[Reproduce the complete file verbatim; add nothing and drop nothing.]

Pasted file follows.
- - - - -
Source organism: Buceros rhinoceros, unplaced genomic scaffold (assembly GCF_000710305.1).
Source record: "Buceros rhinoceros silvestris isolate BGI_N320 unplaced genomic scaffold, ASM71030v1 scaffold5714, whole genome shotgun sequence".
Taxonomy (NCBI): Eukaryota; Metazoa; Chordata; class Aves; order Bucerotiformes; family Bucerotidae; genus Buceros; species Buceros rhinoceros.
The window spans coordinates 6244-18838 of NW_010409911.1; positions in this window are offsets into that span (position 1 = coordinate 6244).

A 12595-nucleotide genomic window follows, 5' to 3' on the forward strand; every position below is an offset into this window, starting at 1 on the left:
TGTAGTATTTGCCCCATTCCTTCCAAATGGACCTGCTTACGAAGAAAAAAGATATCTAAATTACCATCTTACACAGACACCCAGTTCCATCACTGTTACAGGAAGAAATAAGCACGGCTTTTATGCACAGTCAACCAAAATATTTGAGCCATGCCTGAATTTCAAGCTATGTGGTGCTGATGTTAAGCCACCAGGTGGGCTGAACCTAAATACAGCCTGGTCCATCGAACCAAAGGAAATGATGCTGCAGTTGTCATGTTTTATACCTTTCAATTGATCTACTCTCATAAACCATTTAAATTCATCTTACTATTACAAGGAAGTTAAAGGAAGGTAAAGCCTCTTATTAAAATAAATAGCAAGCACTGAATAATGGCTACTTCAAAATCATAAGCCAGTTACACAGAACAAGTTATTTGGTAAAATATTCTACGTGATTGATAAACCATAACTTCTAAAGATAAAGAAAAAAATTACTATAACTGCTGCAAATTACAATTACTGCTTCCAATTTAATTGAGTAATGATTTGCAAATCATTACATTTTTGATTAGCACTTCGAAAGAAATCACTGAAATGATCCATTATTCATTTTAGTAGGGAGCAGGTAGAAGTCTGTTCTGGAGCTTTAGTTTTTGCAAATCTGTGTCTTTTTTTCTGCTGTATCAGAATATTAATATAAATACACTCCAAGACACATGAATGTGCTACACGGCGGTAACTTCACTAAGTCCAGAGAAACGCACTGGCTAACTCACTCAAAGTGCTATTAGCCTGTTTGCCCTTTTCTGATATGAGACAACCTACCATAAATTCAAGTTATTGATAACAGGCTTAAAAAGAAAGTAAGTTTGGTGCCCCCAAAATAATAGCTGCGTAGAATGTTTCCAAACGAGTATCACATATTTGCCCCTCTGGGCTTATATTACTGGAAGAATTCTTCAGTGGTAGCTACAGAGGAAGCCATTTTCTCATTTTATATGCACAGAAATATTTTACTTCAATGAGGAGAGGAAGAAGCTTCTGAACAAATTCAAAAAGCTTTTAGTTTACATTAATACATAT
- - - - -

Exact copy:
Source organism: Buceros rhinoceros, unplaced genomic scaffold (assembly GCF_000710305.1).
Source record: "Buceros rhinoceros silvestris isolate BGI_N320 unplaced genomic scaffold, ASM71030v1 scaffold5714, whole genome shotgun sequence".
Taxonomy (NCBI): Eukaryota; Metazoa; Chordata; class Aves; order Bucerotiformes; family Bucerotidae; genus Buceros; species Buceros rhinoceros.
The window spans coordinates 6244-18838 of NW_010409911.1; positions in this window are offsets into that span (position 1 = coordinate 6244).

A 12595-nucleotide genomic window follows, 5' to 3' on the forward strand; every position below is an offset into this window, starting at 1 on the left:
TGTAGTATTTGCCCCATTCCTTCCAAATGGACCTGCTTACGAAGAAAAAAGATATCTAAATTACCATCTTACACAGACACCCAGTTCCATCACTGTTACAGGAAGAAATAAGCACGGCTTTTATGCACAGTCAACCAAAATATTTGAGCCATGCCTGAATTTCAAGCTATGTGGTGCTGATGTTAAGCCACCAGGTGGGCTGAACCTAAATACAGCCTGGTCCATCGAACCAAAGGAAATGATGCTGCAGTTGTCATGTTTTATACCTTTCAATTGATCTACTCTCATAAACCATTTAAATTCATCTTACTATTACAAGGAAGTTAAAGGAAGGTAAAGCCTCTTATTAAAATAAATAGCAAGCACTGAATAATGGCTACTTCAAAATCATAAGCCAGTTACACAGAACAAGTTATTTGGTAAAATATTCTACGTGATTGATAAACCATAACTTCTAAAGATAAAGAAAAAAATTACTATAACTGCTGCAAATTACAATTACTGCTTCCAATTTAATTGAGTAATGATTTGCAAATCATTACATTTTTGATTAGCACTTCGAAAGAAATCACTGAAATGATCCATTATTCATTTTAGTAGGGAGCAGGTAGAAGTCTGTTCTGGAGCTTTAGTTTTTGCAAATCTGTGTCTTTTTTTCTGCTGTATCAGAATATTAATATAAATACACTCCAAGACACATGAATGTGCTACACGGCGGTAACTTCACTAAGTCCAGAGAAACGCACTGGCTAACTCACTCAAAGTGCTATTAGCCTGTTTGCCCTTTTCTGATATGAGACAACCTACCATAAATTCAAGTTATTGATAACAGGCTTAAAAAGAAAGTAAGTTTGGTGCCCCCAAAATAATAGCTGCGTAGAATGTTTCCAAACGAGTATCACATATTTGCCCCTCTGGGCTTATATTACTGGAAGAATTCTTCAGTGGTAGCTACAGAGGAAGCCATTTTCTCATTTTATATGCACAGAAATATTTTACTTCAATGAGGAGAGGAAGAAGCTTCTGAACAAATTCAAAAAGCTTTTAGTTTACATTAATACATAT